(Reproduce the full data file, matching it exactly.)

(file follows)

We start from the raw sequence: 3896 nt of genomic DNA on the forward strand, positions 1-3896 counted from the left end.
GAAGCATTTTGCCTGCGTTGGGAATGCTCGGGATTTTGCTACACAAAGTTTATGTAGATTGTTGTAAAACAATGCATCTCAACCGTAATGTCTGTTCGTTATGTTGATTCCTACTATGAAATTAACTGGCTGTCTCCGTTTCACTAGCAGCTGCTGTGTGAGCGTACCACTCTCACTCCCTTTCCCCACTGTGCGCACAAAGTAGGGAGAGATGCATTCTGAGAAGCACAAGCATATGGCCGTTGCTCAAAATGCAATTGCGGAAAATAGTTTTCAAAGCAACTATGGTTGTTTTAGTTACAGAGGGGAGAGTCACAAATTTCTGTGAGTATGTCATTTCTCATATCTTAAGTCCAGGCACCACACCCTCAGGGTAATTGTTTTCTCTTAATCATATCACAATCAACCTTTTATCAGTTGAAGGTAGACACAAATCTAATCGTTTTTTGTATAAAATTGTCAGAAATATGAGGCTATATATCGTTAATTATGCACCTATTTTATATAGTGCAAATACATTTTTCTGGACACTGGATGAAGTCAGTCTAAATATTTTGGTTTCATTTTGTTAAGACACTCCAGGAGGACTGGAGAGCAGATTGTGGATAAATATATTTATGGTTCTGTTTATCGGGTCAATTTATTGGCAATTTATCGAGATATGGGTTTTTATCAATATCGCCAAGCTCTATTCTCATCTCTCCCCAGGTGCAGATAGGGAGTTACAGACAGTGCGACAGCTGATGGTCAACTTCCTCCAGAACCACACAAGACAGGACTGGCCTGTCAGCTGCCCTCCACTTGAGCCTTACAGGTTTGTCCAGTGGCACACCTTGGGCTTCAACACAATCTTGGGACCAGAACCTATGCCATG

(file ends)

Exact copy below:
We start from the raw sequence: 3896 nt of genomic DNA on the forward strand, positions 1-3896 counted from the left end.
GAAGCATTTTGCCTGCGTTGGGAATGCTCGGGATTTTGCTACACAAAGTTTATGTAGATTGTTGTAAAACAATGCATCTCAACCGTAATGTCTGTTCGTTATGTTGATTCCTACTATGAAATTAACTGGCTGTCTCCGTTTCACTAGCAGCTGCTGTGTGAGCGTACCACTCTCACTCCCTTTCCCCACTGTGCGCACAAAGTAGGGAGAGATGCATTCTGAGAAGCACAAGCATATGGCCGTTGCTCAAAATGCAATTGCGGAAAATAGTTTTCAAAGCAACTATGGTTGTTTTAGTTACAGAGGGGAGAGTCACAAATTTCTGTGAGTATGTCATTTCTCATATCTTAAGTCCAGGCACCACACCCTCAGGGTAATTGTTTTCTCTTAATCATATCACAATCAACCTTTTATCAGTTGAAGGTAGACACAAATCTAATCGTTTTTTGTATAAAATTGTCAGAAATATGAGGCTATATATCGTTAATTATGCACCTATTTTATATAGTGCAAATACATTTTTCTGGACACTGGATGAAGTCAGTCTAAATATTTTGGTTTCATTTTGTTAAGACACTCCAGGAGGACTGGAGAGCAGATTGTGGATAAATATATTTATGGTTCTGTTTATCGGGTCAATTTATTGGCAATTTATCGAGATATGGGTTTTTATCAATATCGCCAAGCTCTATTCTCATCTCTCCCCAGGTGCAGATAGGGAGTTACAGACAGTGCGACAGCTGATGGTCAACTTCCTCCAGAACCACACAAGACAGGACTGGCCTGTCAGCTGCCCTCCACTTGAGCCTTACAGGTTTGTCCAGTGGCACACCTTGGGCTTCAACACAATCTTGGGACCAGAACCTATGCCATG